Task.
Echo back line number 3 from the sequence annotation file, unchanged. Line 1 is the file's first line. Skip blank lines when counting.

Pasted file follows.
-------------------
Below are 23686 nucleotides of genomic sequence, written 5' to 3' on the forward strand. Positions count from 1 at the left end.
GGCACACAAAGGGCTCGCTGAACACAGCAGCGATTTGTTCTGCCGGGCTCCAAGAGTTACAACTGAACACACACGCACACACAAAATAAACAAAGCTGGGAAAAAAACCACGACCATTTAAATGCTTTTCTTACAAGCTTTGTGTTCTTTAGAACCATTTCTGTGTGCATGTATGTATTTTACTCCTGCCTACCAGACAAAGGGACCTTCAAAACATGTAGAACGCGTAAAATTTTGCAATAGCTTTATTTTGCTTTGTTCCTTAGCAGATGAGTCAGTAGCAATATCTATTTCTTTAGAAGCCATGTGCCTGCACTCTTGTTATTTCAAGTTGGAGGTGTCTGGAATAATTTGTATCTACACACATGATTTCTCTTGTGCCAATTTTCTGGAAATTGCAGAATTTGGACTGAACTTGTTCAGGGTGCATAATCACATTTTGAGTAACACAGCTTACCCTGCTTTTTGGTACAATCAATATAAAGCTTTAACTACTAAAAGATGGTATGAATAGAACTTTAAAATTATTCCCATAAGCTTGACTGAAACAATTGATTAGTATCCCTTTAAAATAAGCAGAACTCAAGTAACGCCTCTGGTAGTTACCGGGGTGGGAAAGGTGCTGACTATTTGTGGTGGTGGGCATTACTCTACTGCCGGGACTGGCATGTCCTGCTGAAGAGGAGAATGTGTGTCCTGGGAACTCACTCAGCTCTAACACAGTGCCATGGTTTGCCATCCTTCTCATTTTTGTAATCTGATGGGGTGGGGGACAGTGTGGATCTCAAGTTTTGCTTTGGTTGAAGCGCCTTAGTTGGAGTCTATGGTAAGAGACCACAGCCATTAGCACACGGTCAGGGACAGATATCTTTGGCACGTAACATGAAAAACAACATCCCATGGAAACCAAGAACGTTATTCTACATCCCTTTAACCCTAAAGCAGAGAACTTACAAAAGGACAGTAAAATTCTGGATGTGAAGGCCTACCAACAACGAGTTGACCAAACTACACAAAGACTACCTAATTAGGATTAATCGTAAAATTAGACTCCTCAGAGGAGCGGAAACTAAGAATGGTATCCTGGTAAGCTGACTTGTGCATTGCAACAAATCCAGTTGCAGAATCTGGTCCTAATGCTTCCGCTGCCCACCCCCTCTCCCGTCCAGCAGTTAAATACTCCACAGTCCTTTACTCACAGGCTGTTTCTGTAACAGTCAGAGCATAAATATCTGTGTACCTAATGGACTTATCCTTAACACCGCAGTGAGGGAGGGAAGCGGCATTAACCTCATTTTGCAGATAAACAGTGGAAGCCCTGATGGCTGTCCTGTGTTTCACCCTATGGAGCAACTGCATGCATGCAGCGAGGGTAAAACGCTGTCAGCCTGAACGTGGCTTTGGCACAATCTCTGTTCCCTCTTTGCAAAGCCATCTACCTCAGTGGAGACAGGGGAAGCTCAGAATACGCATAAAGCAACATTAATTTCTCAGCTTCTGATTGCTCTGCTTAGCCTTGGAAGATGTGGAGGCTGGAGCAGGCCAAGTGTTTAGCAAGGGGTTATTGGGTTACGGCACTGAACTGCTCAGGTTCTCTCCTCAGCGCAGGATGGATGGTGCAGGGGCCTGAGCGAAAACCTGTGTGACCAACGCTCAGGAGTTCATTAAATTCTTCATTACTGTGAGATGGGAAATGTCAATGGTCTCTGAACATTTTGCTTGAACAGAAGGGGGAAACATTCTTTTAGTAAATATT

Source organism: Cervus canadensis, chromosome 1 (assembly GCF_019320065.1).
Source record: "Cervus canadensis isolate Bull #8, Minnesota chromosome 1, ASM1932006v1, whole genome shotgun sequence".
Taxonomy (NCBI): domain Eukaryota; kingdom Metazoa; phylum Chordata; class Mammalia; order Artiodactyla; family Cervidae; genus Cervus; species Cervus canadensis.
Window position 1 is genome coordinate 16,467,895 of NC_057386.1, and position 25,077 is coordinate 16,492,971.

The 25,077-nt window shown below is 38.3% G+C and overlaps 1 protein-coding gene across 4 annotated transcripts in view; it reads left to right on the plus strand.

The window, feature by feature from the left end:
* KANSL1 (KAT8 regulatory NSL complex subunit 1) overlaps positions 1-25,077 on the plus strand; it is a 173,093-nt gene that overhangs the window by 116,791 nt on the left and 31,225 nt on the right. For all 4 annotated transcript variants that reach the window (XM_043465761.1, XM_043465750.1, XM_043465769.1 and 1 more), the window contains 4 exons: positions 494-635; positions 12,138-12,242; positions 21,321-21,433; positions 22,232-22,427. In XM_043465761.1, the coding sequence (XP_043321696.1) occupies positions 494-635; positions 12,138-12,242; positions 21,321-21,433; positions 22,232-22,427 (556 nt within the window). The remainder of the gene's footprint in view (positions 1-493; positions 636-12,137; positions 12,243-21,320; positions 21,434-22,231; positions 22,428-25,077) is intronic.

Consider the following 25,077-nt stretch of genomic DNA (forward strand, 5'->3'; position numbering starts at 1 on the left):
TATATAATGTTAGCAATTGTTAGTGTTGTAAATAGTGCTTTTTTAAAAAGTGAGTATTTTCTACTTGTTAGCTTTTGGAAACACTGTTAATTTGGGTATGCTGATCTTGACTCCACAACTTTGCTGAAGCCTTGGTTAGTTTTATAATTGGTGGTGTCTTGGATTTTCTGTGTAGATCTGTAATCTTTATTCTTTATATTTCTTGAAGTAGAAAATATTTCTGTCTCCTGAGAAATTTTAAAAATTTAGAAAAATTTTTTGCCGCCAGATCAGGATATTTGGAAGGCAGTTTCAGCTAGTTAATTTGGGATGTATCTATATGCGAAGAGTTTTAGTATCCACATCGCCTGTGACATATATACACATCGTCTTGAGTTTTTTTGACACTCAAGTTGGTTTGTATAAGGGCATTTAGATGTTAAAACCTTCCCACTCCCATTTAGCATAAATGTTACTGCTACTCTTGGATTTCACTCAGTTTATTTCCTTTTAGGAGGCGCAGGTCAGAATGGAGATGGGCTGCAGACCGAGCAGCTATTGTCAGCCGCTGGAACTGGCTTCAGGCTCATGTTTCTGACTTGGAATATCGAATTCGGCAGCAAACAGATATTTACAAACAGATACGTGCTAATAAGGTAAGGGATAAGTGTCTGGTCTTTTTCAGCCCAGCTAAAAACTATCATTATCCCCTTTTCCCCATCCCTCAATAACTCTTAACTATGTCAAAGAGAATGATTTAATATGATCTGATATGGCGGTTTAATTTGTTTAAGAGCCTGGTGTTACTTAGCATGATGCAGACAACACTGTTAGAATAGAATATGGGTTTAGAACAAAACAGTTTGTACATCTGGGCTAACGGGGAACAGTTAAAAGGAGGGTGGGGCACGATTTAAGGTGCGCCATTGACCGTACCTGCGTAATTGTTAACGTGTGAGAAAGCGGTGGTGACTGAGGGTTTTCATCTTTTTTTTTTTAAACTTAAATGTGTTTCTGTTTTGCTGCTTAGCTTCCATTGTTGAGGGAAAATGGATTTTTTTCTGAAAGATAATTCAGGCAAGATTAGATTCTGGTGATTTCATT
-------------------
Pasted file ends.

Source organism: Cervus canadensis, chromosome 1 (assembly GCF_019320065.1).